Keuning: Yeah, or we just jam around and see what happens.

Stereogum: What was the process for this record? Did you record at home?

Flowers: Yeah, for part of it. We also recorded in Nashville and LA for a short time. We worked with some different producers, so we were sort of all over the place. [There was] a little bit of collaborating, which we hadn’t really done before, with Daniel Lanois.

Stereogum: How was Lanois?

Flowers: It was good. He has kind of a spiritual approach. It’s nice to approach something so familiar to us but do so in a different way.

Stereogum: He’s amazing. He was one my favorite interviews because he had just a million amazing stories about working with different people. How was it working with so many different producers for one album? Was that a conscious decision from the outset?

Flowers: No. No offense to any of the producers (laughs), but the idea was to pick one, and by the time we got to the point where we wanted to get a producer, we had our list of guys and we started asking people and they inevitably all had shit that they were doing. So we would take one for a couple weeks here, one for a month here. We stuck Steve Lilywhite and Damian Taylor together while we worked with them.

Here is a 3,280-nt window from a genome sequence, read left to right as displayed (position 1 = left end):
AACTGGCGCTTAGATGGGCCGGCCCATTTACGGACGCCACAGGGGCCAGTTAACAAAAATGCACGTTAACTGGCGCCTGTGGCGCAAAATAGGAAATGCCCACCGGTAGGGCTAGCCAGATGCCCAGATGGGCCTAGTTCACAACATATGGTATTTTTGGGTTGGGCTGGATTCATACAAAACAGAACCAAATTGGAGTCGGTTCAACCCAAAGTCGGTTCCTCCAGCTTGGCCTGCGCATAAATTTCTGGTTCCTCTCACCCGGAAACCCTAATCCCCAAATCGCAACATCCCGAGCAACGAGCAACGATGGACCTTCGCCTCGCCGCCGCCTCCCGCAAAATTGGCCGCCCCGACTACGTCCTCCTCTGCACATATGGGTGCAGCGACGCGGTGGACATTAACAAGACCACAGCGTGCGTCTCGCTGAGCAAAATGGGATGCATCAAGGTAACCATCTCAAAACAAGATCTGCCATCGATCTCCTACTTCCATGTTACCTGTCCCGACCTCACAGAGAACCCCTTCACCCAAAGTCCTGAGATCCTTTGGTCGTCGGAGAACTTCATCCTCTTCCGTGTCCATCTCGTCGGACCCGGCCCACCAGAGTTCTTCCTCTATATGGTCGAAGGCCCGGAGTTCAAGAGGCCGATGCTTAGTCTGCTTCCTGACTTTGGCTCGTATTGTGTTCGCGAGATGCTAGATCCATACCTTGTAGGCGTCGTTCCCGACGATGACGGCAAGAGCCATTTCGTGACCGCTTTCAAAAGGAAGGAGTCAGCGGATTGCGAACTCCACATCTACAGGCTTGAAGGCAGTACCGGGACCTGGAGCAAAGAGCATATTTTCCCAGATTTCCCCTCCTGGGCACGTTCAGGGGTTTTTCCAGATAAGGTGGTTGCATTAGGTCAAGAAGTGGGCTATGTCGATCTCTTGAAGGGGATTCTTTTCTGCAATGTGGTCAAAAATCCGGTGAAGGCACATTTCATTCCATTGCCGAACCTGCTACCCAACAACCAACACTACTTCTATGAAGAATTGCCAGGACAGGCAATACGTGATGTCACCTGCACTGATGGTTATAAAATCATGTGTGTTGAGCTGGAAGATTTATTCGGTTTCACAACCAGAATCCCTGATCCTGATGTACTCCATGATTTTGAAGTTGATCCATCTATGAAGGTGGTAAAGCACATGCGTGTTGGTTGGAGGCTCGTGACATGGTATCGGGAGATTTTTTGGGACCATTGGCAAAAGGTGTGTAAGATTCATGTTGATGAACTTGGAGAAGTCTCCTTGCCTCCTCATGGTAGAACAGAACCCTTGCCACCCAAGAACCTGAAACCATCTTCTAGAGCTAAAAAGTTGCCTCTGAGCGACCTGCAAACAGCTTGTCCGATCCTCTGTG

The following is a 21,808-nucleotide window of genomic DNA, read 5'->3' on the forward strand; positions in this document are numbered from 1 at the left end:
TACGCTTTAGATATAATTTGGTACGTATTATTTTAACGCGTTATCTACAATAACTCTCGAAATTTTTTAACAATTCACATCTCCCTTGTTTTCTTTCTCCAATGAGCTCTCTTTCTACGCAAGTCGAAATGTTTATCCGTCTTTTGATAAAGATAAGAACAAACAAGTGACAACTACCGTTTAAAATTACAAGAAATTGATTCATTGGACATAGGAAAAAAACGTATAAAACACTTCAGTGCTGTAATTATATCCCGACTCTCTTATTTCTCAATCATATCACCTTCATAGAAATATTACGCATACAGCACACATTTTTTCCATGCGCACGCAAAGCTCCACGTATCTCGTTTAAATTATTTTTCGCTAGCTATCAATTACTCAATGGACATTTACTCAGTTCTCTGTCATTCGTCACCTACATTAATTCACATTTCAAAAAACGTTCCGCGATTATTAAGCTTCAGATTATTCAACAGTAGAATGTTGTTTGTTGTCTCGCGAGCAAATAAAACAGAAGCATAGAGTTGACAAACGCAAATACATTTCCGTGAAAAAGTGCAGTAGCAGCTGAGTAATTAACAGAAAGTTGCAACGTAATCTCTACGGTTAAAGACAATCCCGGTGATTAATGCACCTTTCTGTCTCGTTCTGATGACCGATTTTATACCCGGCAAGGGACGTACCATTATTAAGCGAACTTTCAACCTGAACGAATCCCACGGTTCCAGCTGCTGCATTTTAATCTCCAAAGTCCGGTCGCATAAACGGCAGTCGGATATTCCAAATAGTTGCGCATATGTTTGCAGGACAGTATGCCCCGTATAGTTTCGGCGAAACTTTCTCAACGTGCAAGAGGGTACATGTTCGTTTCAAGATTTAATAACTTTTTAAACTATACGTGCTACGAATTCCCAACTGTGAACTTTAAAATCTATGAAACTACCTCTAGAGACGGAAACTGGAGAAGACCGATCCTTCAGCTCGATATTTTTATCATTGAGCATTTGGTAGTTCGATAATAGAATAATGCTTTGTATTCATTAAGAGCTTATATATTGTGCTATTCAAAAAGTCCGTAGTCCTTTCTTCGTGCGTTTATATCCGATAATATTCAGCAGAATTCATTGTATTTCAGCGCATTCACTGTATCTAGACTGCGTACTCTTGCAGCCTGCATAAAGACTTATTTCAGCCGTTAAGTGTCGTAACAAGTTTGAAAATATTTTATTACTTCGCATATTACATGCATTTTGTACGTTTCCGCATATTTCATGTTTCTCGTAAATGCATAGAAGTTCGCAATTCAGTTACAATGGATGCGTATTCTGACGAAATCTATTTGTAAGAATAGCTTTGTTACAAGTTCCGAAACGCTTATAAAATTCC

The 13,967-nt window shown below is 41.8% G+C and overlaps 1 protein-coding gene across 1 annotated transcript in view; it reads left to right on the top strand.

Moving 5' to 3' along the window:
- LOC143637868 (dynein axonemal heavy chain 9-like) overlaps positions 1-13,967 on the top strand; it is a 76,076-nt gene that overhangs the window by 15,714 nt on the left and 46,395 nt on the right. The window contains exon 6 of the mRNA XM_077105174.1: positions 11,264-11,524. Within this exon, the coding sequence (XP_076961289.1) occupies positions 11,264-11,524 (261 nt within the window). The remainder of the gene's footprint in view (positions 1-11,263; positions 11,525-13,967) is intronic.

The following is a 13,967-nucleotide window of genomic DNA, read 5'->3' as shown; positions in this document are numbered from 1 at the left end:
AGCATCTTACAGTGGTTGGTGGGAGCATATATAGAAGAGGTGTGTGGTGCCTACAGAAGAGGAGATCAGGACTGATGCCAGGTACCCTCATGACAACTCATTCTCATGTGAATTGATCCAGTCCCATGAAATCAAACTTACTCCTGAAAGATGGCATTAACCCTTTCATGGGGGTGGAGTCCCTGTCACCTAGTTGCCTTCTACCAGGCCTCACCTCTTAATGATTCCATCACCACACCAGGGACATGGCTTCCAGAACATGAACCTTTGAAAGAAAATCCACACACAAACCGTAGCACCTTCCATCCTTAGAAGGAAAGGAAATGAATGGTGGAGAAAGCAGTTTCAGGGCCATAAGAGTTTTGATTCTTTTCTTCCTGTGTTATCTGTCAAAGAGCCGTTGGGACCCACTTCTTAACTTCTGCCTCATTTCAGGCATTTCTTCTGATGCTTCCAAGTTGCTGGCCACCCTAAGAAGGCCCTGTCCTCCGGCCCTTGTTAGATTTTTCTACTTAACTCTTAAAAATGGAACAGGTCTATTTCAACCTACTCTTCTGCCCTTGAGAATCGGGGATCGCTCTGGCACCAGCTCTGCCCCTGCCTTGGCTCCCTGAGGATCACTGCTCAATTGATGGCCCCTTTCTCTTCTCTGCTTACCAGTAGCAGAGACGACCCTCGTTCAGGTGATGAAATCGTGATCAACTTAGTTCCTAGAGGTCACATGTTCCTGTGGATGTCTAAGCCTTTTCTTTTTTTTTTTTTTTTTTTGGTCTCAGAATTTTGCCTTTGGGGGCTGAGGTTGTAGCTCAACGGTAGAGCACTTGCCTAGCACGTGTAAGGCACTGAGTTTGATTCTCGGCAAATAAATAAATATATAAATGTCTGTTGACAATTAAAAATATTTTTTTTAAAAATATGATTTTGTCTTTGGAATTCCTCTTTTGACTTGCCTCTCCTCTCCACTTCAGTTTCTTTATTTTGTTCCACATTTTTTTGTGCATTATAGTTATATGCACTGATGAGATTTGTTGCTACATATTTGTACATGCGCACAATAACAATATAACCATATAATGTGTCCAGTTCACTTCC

Stereogum: How was that? Were they into it?

Flowers: (laughs) Not really.

Stereogum: I am always really fascinated by the producer’s roles with bands. It can be such an amorphous job, depending on the producer and depending on the band. They can either be a cheerleader or a drill sergeant, depending on your needs, so I can imagine putting two of them together could be interesting.

Keuning: It was an experiment for us is what I think. We thought of it as an experiment.

Flowers: I like the idea of a team, but you have to get the right team and the right dynamic happening. And we are still working on it.

Stereogum: How did it differ from producer to producer? Did you go in and let them direct?

Flowers: These five guys were all so different.

Keuning: They really are. It was so interesting.

Flowers: Well, Brendan O’Brien is a gifted dude, he hears it — the song — and you watch him take it in and then he just gets it right away. I don’t always know what he’s looking for, but he just gets something and then we go there. It happens really fast. Steve Lillywhite is a little bit more free and youthful — unbelievably youthful — and that is fun in the studio. Lanois is more of a wizard and he brings this mysterious mojo that I’ve never seen before. I’ve never seen anyone as devoted to music; he’s like a gypsy, you know? He goes from one thing to another and it’s based around music. Also, there are no TVs in that man’s house. And Stuart Price and Damien Taylor we thought would be pretty similar in style, but they were very different too. It was a really fascinating mix of people to have involved, all working toward this same mysterious goal.